Tag Archives: wargaming

National Museum of Thailand

The main hall of the National Museum in Bangkok has undergone a revamp that, whilst much needed, has deprived it of the scale dioramas modellers and wargamers alike would have waxed lyrical about. Thankfully the Fine Arts Department has had the foresight to preserve the old displays  for posterity in a virtual tour available on the world wide web – though I’d like to think that my own pictures will be of use to the more eagle-eyed of readers.

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These miniature reenactments of the medieval monarchy’s greatest hits began with the 1238 ascension of Si Inthrathit, a petty warlord who rebelled against Khmer suzerainty to establish the first independent Siamese kingdom at Sukhothai (whose troop types are available in 15mm from Khurasan Miniatures, in case anyone is wondering).

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This staid scene setter quickly gives way to a rip-roaring elephant duel, the first of many such vignettes, between his 19-year-old son, Ramkhamhaeng, and the local Khmer governor in 1257.

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Ramkhamhaeng’s own reign is believed to have ushered in a golden age of peace and enlightened kingship. The monarch was said to be an approachable sort, and accepted petitions from his subjects in person.

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The king even had the time to devise a new alphabet, which was inscribed on stones for distribution amongst the public. That this ever happened is a matter of dispute, with many a left-leaning academic attributing the stone’s progeny to a 19th century king desperate to convince the encroaching colonial powers that Siam needn’t any further civilising.

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Equally idyllic was the reign of Ramkhamhaeng’s grandson, Mahathammaracha I, whose piety is reflected not only in his regnal name (“Great King of Dharma”) but in the many temples and Buddhas he had commissioned.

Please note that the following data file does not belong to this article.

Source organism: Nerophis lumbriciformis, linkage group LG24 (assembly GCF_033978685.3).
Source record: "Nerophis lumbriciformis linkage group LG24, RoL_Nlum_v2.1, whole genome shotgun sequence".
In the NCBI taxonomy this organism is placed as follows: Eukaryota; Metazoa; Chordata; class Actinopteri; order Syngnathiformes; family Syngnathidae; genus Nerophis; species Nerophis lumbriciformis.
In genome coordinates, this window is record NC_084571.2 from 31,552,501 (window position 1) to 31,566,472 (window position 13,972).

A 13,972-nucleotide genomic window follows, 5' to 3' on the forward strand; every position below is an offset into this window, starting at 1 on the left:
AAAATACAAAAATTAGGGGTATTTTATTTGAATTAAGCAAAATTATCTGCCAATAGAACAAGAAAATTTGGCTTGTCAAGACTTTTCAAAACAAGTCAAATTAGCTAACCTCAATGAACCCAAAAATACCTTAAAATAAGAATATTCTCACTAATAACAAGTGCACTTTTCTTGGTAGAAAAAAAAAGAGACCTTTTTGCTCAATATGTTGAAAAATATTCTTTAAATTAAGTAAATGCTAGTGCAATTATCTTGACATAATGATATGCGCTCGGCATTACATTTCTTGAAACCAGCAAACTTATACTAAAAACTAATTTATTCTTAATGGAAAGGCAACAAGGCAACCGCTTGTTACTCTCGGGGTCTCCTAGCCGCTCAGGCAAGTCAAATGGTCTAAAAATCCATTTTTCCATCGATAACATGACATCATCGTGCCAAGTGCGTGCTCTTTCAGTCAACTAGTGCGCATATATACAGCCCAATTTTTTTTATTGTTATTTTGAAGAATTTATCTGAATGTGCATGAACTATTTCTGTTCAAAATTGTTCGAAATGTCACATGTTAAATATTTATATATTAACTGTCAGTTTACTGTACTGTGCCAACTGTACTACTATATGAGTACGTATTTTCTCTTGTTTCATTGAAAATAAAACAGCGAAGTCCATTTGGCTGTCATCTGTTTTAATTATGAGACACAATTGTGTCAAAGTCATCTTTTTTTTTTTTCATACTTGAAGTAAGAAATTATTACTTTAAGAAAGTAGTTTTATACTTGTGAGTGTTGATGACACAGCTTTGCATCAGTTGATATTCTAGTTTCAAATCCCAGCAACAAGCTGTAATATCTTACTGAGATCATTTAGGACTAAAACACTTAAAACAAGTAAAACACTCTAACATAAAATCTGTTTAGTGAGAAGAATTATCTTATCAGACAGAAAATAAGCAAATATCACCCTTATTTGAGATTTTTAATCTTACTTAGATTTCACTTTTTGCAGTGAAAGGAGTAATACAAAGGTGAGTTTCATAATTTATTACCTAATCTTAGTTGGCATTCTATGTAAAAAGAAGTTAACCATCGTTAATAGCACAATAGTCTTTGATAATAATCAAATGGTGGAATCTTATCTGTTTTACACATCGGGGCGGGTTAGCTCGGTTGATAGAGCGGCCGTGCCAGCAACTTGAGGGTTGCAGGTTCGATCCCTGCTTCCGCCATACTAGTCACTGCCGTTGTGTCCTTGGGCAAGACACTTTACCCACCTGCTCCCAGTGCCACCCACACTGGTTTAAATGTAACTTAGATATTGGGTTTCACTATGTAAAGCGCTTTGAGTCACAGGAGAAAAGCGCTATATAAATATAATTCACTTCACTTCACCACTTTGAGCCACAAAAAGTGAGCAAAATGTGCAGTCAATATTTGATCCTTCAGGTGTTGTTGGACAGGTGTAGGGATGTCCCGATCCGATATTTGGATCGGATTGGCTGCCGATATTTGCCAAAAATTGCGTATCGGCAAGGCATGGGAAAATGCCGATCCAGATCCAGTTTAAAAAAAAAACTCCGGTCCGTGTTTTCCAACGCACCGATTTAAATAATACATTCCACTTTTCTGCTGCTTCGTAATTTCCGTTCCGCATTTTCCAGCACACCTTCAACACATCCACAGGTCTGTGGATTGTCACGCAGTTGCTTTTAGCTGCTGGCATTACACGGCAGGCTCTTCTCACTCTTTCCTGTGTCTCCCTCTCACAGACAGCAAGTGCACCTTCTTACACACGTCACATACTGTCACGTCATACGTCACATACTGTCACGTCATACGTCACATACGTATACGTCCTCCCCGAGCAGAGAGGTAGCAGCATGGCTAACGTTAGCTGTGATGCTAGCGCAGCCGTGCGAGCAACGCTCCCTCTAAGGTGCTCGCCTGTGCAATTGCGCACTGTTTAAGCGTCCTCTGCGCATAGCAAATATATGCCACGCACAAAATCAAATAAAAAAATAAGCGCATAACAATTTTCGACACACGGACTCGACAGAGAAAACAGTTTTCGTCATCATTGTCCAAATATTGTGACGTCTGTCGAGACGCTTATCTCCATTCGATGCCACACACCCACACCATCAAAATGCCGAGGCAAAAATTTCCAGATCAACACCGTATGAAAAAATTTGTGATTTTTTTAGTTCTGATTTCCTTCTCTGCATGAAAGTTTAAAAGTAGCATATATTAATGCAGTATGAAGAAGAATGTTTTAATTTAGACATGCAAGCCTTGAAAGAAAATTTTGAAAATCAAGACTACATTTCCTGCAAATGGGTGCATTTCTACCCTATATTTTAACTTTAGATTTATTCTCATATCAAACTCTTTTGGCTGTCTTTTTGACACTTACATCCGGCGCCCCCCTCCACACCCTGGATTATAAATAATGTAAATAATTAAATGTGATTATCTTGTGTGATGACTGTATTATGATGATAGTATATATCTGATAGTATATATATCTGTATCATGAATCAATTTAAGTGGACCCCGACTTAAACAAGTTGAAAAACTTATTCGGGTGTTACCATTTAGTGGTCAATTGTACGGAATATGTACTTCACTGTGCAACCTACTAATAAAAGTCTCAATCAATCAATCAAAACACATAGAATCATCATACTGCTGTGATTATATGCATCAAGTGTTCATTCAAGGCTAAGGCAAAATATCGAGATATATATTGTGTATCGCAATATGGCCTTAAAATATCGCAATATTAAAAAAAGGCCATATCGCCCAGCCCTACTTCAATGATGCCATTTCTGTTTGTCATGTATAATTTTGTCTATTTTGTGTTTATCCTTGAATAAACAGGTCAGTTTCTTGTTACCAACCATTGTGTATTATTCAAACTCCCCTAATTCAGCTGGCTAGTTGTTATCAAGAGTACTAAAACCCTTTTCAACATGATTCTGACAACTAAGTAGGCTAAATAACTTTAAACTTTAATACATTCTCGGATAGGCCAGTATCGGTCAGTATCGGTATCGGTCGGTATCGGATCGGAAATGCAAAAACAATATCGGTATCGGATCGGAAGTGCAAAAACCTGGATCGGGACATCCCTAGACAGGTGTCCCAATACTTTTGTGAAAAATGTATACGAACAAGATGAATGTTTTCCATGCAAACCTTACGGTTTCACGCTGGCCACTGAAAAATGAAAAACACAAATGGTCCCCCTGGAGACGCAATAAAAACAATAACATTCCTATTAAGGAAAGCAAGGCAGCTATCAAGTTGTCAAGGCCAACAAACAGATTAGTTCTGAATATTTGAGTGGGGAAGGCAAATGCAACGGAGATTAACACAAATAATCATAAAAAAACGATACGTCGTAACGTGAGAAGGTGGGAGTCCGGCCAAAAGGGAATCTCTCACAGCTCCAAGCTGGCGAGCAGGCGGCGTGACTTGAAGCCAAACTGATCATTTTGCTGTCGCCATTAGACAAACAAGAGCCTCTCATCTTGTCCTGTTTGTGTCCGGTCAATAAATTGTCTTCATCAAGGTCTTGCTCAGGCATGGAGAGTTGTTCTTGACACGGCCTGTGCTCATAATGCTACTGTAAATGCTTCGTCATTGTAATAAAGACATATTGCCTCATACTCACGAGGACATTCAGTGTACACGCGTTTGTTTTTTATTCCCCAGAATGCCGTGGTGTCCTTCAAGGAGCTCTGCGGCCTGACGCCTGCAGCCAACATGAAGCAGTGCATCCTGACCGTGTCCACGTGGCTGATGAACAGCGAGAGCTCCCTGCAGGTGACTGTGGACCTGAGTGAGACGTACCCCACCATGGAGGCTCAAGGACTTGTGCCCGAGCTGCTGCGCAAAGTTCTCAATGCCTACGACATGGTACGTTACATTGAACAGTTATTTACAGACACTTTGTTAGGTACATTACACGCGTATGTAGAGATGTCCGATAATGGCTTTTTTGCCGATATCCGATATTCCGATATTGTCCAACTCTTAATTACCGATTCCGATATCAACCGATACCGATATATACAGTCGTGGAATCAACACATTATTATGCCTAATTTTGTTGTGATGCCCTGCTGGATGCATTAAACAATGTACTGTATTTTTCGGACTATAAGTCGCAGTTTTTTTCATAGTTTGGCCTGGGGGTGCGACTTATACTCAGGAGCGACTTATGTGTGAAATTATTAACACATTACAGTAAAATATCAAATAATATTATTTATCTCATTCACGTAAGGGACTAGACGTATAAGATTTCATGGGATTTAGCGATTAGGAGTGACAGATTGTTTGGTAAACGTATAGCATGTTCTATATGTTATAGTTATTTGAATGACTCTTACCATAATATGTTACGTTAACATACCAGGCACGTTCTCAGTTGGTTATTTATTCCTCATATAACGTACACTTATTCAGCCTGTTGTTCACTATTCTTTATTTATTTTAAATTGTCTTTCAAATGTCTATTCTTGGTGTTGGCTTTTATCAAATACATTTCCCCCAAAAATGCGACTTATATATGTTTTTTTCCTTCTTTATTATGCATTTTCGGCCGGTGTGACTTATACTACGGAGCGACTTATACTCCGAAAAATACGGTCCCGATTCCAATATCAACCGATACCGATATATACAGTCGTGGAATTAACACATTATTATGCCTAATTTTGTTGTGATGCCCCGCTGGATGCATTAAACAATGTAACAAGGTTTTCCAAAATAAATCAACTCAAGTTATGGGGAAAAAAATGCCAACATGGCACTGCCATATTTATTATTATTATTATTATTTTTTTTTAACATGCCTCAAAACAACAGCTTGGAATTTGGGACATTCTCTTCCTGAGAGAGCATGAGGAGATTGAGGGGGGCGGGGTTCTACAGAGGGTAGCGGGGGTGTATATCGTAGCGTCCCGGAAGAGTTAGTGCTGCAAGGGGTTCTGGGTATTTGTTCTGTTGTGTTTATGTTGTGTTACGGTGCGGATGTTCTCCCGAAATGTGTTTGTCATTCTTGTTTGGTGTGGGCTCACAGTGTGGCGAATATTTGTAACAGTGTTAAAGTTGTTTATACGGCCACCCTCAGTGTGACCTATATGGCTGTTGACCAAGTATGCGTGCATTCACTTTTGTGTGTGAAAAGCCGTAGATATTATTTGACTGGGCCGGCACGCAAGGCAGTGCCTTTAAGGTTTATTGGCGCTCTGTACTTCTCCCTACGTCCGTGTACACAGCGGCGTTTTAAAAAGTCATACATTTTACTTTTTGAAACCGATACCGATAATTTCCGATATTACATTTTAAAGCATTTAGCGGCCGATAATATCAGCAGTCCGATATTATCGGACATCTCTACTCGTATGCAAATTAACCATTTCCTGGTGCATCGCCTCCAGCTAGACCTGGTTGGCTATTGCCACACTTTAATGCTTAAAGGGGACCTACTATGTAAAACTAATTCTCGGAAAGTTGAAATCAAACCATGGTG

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Commoners, on the other hand, had pottery to busy themselves with.

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The Sukhothai Kingdom was quickly overshadowed by its rival to the south, Ayutthaya, which became one of the region’s great mandalas throughout the centuries that followed. Depicted here is the city’s founding along the banks of the Chao Phraya River, overseen by King U-Thong.

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A city of resplendent temples and high stilted houses, Ayutthaya was a very cosmopolitan place, attracting all sorts of characters, from Persian traders and Japanese ronins to Portuguese missionaries and Dutch soldiers of fortune.

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Ayutthaya had its ups and downs, and at one point was subjugated by the Burmese. This state of vassalage was upended in 1583 when a young Siamese prince, Naresuan, declared independence in a quasi-religious ceremony.

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The museum’s remaining dioramas are all devoted to Naresuan’s various derring-dos. These included a decidedly ungentlemanly long-distance sniping of a Burmese viceroy, an incident that ranks as one of the most celebrated feats in Siamese military lore.

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The warrior king also wasn’t adverse to taking on turbaned baddies on horseback.

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It all culminated in a 1592 elephant duel between Naresuan and the Burmese heir-apparent Mingyi Swa at Nong Sarai in modern-day Suphanburi, an event that is commemorated in the province’s seal.

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WWII Thais

Most histories of WWII treat Thailand as being just another part of the Japanese empire, notable for its immediate surrender to the Japanese and for making up one half of the infamous Death Railway.

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They are wrong. The South-east Asian kingdom not only managed to safeguard to a considerable degree its sovereignty as a member of the risible Greater East Asian Co-Prosperity Sphere (for example, the notorious Kempeitai could not operate as freely as it did elsewhere), but her armed forces also took to the field, fighting just about everyone in the neighbourhood – an impressive achievement for a nation which had so loudly trumpeted its commitment to strict neutrality at the start of the war.